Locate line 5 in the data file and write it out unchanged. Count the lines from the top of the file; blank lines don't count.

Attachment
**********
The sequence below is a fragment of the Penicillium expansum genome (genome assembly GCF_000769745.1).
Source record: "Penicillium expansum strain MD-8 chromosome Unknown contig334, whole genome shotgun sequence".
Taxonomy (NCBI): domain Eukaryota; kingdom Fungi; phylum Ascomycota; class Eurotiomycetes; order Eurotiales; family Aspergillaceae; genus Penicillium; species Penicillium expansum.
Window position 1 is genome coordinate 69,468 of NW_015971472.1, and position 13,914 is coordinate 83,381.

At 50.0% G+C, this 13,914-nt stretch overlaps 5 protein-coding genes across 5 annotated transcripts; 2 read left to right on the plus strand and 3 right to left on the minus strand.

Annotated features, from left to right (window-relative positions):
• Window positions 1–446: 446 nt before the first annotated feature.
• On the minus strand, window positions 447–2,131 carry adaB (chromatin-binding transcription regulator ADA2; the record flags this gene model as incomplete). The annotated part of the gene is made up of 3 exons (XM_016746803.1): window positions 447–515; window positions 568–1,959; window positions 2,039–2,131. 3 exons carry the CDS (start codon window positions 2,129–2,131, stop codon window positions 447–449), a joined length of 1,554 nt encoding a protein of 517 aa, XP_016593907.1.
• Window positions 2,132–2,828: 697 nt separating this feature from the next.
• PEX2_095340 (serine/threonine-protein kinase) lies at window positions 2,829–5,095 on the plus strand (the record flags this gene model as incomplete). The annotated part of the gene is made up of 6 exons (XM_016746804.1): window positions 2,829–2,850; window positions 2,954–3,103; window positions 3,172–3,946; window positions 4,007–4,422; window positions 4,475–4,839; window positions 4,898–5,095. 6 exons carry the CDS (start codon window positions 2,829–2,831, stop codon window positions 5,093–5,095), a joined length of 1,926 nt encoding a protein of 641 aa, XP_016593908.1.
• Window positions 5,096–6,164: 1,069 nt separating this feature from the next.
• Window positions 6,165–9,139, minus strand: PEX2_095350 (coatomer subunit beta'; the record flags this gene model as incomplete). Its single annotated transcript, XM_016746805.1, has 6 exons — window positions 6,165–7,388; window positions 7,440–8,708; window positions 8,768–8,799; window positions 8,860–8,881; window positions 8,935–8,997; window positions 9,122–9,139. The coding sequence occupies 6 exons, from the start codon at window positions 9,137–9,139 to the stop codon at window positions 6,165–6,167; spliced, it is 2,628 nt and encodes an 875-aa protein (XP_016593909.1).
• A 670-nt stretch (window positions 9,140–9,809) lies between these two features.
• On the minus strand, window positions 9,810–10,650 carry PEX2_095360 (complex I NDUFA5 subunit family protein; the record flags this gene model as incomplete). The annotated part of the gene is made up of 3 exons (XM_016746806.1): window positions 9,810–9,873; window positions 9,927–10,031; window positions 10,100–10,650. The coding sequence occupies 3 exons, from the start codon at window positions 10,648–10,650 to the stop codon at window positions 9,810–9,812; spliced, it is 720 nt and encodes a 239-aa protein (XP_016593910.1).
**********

At 50.0% G+C, this 13,914-nt stretch overlaps 5 protein-coding genes across 5 annotated transcripts; 2 read left to right on the plus strand and 3 right to left on the minus strand.